Rare Ribbon Seal Sighting In Prince William Sound

A ribbon seal photographed in Prince William Sound July 9th, 2014. Courtesy of U.S. Fish and Wildlife Service
A ribbon seal photographed in Prince William Sound July 9th, 2014. Courtesy of U.S. Fish and Wildlife Service boat crewed by Gloria Zager, Patti Sullivan, Karen Sinclair and Marty Reedy.

A federal wildlife technician got a rare treat in Prince William Sound yesterday. Marty Reedy was driving a boat for a U.S. Fish and Wildlife Service seabird and marine mammal survey when a colleague pointed out a seal that didn’t look quite right. Reedy, who has also worked in the Beaufort and Chukchi Seas, knew immediately what the animal was- a ribbon seal:

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“I just could not believe my eyes. I kept thinking to myself, I must be seeing something wrong, but if you look at a picture of these guys, there’s no doubt what it was. We see a lot of wonderful stuff out in the sound but to see something like that, is pretty unique and special.”

Reedy drove the boat closer and snapped a picture of a male ribbon seal hauled out on a chunk of glacial ice. He found the animal in the northwest section of the sound, but doesn’t want to give an exact location.

Peter Boveng is a seal expert with the National Marine Mammal Lab in Seattle. He says ribbon seals spend their winters in the Bering Sea and the Sea of Okhotsk. But this time of year, they are roamers and have been spotted as far south as British Colombia and Washington. He’s not surprised one turned up in Prince William Sound, and says the seal is on the fringes of its summer range:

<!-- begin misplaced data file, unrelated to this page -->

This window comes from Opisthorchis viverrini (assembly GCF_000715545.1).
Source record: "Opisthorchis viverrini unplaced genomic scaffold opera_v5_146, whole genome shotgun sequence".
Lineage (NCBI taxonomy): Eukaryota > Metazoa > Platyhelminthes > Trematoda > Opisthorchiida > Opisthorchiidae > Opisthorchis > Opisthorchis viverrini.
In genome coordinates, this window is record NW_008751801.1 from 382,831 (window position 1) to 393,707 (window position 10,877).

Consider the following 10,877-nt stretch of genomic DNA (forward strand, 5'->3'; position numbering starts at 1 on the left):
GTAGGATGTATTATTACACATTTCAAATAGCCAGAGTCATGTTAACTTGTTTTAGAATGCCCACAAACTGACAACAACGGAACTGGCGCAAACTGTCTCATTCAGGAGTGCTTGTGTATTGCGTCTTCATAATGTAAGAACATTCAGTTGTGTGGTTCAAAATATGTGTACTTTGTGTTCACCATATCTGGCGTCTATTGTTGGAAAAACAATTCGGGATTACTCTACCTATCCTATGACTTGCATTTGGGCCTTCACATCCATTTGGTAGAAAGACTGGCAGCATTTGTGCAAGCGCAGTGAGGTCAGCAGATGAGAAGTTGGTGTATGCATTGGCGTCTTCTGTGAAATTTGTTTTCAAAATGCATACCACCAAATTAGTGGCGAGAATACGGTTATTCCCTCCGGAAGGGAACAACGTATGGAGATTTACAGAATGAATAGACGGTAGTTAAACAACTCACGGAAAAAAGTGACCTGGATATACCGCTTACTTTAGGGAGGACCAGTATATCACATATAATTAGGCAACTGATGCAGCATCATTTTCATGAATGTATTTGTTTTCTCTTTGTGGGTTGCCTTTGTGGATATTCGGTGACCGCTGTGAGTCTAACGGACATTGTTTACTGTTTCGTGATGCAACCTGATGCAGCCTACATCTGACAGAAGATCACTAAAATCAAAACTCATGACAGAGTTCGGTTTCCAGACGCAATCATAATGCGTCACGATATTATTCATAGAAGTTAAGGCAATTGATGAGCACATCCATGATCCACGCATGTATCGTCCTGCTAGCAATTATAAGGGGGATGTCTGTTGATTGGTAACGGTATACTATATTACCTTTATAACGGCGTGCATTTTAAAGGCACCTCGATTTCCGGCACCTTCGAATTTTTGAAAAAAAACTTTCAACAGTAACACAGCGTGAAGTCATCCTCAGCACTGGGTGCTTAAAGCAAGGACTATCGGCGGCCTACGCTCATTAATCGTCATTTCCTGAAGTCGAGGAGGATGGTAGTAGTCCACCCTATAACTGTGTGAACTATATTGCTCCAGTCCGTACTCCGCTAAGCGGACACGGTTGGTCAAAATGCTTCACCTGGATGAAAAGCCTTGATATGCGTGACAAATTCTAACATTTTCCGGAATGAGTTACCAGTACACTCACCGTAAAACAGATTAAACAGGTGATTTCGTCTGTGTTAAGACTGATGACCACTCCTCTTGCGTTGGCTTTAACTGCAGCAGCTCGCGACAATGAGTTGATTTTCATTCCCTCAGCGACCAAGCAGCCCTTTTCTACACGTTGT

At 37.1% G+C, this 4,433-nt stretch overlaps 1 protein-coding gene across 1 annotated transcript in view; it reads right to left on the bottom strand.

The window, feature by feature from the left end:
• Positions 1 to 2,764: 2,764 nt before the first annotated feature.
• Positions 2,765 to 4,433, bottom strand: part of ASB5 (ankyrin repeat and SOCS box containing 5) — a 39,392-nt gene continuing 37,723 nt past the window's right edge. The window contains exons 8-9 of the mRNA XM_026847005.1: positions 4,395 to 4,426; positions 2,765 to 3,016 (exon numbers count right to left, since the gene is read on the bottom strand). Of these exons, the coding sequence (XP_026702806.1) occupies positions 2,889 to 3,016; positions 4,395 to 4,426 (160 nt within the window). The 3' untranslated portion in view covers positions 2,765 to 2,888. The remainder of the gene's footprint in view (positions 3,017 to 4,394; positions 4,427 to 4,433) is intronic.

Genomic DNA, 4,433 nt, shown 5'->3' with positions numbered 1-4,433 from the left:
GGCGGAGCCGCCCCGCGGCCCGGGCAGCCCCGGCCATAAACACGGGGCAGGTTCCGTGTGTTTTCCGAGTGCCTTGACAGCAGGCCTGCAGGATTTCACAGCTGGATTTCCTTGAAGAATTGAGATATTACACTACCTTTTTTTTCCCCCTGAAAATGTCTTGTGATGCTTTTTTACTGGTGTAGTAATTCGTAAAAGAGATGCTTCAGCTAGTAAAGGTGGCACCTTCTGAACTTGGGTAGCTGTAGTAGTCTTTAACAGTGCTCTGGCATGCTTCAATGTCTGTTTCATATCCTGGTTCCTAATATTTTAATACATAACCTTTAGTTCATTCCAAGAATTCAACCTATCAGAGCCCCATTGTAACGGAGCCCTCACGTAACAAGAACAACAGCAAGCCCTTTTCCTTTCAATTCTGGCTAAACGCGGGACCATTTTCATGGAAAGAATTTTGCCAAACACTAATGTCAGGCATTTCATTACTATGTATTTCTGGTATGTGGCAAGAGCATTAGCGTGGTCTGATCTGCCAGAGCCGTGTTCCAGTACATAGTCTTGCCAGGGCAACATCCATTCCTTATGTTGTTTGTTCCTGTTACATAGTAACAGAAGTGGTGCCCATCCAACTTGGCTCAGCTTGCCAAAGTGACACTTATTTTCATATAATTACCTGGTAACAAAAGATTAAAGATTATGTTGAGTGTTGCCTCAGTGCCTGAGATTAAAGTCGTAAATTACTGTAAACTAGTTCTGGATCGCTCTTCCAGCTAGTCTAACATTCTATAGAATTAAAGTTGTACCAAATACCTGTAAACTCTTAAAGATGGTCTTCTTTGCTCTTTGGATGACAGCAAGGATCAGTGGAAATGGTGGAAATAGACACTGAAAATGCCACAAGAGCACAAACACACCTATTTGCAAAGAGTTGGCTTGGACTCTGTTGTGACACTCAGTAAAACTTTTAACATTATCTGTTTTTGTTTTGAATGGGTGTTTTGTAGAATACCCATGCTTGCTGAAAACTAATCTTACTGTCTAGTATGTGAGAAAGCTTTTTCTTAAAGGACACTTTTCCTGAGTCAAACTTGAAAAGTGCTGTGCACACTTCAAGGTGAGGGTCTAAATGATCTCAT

“They go into a pelagic phase where essentially they’re in the water all the time. They seem to be mostly solitary. So people don’t see ribbon seals really anywhere this time of year with any frequency or commonness.”

A ribbon seal was found in Cook Inlet in Anchorage in 2007.

Boveng says if this seal is healthy, he should be able to find his way back north to the Bering Sea for the winter breeding season.

 

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Annie Feidt is the Editor and Producer of Alaska News Nightly, and is also a frequent contributor to the show. Her reporting has taken her searching for polar bears on the Chukchi Sea ice, out to remote checkpoints on the Iditarod Trail, and up on the Eklutna Glacier with scientists studying its retreat. Her stories have been heard nationally on NPR and Marketplace. Annie’s career in radio journalism began in 1998 at Minnesota Public Radio, where she produced the regional edition of All Things Considered. She moved to Anchorage in 2004 with her husband, intending to stay in the 49thstate just a few years. She has no plans to leave anytime soon. afeidt (at) alaskapublic (dot) org  |  907.550.8443 | About Annie